Under intense Western pressure, Serbia and Montenegro agreed last year to join in a loose, common union, and Montenegro's pro-independence leaders shelved their plans for a sovereign state. Now, calls to split are being heard again, this time from some Serbian politicians. This latest pro-independence initiative comes ahead of a key European Union summit later this month, raising concern that the calls could slow Serbia and Montenegro's progress toward eventual EU membership.
Prague, 5 June 2003 (RFE/RL) -- The European Union insists that Serbia and Montenegro can only join together, but advocates of an independent Serbia say the joint state is simply not functioning. A split is inevitable, they say, and would be in the interests of both.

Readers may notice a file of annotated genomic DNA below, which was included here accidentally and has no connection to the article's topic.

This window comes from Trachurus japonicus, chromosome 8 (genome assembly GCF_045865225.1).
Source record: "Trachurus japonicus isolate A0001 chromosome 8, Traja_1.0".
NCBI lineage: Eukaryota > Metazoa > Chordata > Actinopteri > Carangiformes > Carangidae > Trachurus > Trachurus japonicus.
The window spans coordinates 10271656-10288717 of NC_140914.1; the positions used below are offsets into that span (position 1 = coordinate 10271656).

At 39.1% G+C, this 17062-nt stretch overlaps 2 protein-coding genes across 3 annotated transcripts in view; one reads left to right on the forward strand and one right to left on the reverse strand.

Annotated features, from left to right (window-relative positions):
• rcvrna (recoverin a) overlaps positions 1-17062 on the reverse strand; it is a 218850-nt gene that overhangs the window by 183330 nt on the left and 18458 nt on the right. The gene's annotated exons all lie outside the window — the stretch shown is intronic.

Mladjan Dinkic, the governor of Serbia's National Bank, says trying to harmonize relations between Serbia and Montenegro -- which have separate markets, central banks, taxes, and customs systems and different currencies -- is a "mission impossible." Given that, he says, the three years proscribed under the union agreement before each country can decide on independence is a "waste of time."
Dinkic is deputy leader of the opposition G-17 Plus Party, which recently threw its weight behind the pro-independence idea. The G-17 Plus is a relatively new political party that groups internationally renowned economic experts.
Miroljub Labus, the G-17 Plus leader and a former Yugoslav deputy prime minister, was among the signatories of the Belgrade agreement that brought the loose union state of Serbia and Montenegro into being earlier this year. Now, Labus says, the union will only slow Serbia's advance toward membership in the EU.
"The European Union insists on two conditions which together cannot be fulfilled," Labus said. "That's obvious. It insists that the union state continues the process [toward possible EU membership], and also that the union state be functional. Since we cannot make the union state functional, we must ask whether this policy is realistic or not."